Category Archives: Recommended

Recommended: Data Sharing Network (SHRINE)

I’m ginvg a talk about i2b2 (among other things) and when browsing through their website, I cam across an interesting project, SHRINE. This is an acronym for Shared health Research Informatics NEtwork., and represents a way of allowing users to review information across multiple i2b2 sites. It requires the individual institutions who have i2b2 systems to cooperate with one another, which is not always easy. But this has tremendous potential. Continue reading

Recommended: TinyTeX: A lightweight, cross-platform, portable, and easy-to-maintain LaTeX distribution based on TeX Live

I’ve been using a version of LaTeX (MikTeX) for a couple of years, and it’s not bad. But when I heard about Yihui Xie’s R package, tinytex, I jumped at the opportunity to try it. Dr. Xie is the author of knitr, a package that makes it easy to create well documented R programs where the code and the output are gracefully merged. He created this new package, tinytex, because he felt that the current versions of LaTex had complex installation processes and forced you to choose between a minimal installation that couldn’t do anything useful and a full installation that was bloated with features you’d never use. I can’t say too much about the package yet except that he is right in that it is very easy to install. If I find out more, I’ll let you know. Continue reading

Recommended: EuSpRIG horror stories.

There has been a lot written about data management problems with using spreadsheets, and there is a group the European Spreadsheet Risks Interest Group that has documented the problem carefully and thoroughly. This page on their website lists the big, big, big problems that have occurred because of spreadsheet mistakes. Any program is capable of producing mistakes, of course, but spreadsheets are particularly prone to errors for a variety of reasons that this group documents. Continue reading

Recommended: The Reinhart-Rogoff error – or how not to Excel at economics

There has been a lot written about how lousy Microsoft Excel (and other spreadsheet products) are at data management, but the warning sinks in so much more effectively when you can cite an example where the use of Excel leads to an embarrassing retraction. Perhaps the best example is the paper by Carmen Reinhart and Peter Rogoff where a major conclusion was invalidated when a formula inside their Excel spreadsheet accidentally included only 15 of the relevant 20 countries. Here’s a nice description of that event and some suggestions on how to avoid this in the future. Continue reading

Recommended: Good Publication Practice for Communicating Company-Sponsored Medical Research: GPP3

Very little of my research fits into the category of company-sponsored medical research, but it is important to be aware of the special concerns and the extra oversight that this research requires. This article cover a consensus standard of guidelines that make a lot of sense, in my opinion, to avoid some of the recent controversies about research abuses. It is also a pretty good guideline, for the most part, for other medical research beyond company-sponsored research. Continue reading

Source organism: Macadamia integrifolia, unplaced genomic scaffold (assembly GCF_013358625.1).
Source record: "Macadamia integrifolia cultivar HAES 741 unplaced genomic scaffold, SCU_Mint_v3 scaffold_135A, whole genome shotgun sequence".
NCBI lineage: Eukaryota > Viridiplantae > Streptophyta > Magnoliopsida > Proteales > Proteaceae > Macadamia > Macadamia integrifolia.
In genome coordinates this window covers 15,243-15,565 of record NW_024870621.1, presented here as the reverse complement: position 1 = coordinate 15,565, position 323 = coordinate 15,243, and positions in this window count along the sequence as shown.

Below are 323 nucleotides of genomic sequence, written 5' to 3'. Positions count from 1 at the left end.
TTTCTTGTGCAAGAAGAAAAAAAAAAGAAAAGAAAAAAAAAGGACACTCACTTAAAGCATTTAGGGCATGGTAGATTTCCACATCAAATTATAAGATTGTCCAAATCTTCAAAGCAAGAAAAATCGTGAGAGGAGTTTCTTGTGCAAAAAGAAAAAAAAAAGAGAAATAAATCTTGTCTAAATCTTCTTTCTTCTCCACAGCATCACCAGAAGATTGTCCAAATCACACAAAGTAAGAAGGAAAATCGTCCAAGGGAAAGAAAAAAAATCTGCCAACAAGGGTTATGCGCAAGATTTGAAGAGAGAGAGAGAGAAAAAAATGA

Recommended: Textbook Examples Applied Survival Analysis

I’m teaching an online workshop for The Analysis Factor on survival analysis. It’s not announced yet, and I have a LOT of work to do before it is ready. One thing that will save me time is that I am taking many of my examples from the excellent textbook, Applied Survival Analysis Second Edition. One nice perk of this book is that the helpful folks at UCLA have taken every textbook example, and written up code (with comments!) to reproduce the book’s results. With the exception of a few advanced methods in later chapters, where only one or two software packages have the right capability, the code is written in parallel in R, SAS, SPSS, and Stata. They also have links to the raw data at the publishers website, and datasets stored in SAS format and SPSS format. How nice! Browse around and you’ll find software code for all the examples in other popular statistics textbooks as well.

Warning! The R examples look like they are from the first edition, not the second edition. A small nitpick for an otherwise very nice resource. Continue reading

Recommended: Getting Started with the SAS 9.4 Output Delivery System

I don’t use SAS that much anymore. Not because it’s a bad program. Mostly it’s because it’s hard to keep on top of too many statistical packages all at once. But I’m teaching an Introduction to SAS class this semester, and I need to keep up with recent innovations. One of the more important of these is ODS, which is short for Output Delivery System. ODS allows you to customize the output using formats like HTML, RTF, PDF, or PostScript. ODS also produces PowerPoint and Excel files.

ODS also allows you to customize how your output appears. Finally, ODS makes some big changes to procedures that used to only produce printed output. With ODS enabled, these procedures will add in extra high resolution plots, which you can also customize.

I do not know if the Introduction to SAS class should incorporate ODS or not. It’s similar to asking if the Introduction to R class should incorporate markdown documents or not. In general, I tend to think that we should teach plain vanilla versions of SAS and R, but I do worry that we may be missing something important if we don’t teach ODS or markdown. Continue reading